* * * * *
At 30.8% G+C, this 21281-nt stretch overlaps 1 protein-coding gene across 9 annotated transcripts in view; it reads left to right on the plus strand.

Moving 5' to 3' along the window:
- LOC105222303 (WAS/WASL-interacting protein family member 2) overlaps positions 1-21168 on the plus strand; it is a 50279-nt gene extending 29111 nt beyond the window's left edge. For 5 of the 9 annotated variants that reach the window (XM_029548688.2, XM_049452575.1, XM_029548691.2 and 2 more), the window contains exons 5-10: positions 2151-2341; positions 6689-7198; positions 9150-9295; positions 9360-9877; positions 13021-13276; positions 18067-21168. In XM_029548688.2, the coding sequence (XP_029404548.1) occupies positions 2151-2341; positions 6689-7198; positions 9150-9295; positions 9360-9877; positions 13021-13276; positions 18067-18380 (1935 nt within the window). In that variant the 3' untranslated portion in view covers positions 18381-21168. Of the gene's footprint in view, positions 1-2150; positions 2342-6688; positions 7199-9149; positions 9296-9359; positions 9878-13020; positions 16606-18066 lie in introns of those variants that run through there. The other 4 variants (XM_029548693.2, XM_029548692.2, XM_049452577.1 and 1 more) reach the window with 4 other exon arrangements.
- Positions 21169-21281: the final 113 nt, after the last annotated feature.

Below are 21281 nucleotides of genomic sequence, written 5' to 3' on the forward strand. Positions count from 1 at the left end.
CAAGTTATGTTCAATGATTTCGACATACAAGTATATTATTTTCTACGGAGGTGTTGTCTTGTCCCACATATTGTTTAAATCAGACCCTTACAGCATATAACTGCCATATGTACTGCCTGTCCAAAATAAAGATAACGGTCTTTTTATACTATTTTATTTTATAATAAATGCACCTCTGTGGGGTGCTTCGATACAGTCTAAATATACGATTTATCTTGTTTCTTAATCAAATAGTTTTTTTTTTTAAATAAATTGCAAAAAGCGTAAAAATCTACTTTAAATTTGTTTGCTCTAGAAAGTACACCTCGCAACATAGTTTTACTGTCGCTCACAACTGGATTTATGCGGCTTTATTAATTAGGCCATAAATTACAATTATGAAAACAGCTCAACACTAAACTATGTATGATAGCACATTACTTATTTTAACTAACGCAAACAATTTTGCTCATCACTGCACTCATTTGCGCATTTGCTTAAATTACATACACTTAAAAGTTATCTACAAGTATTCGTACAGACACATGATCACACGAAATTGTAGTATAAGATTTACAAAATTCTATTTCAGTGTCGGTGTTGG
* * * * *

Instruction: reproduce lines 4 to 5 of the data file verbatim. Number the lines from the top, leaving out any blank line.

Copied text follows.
- Positions 21169-21281: the final 113 nt, after the last annotated feature.

Below are 21281 nucleotides of genomic sequence, written 5' to 3' on the forward strand. Positions count from 1 at the left end.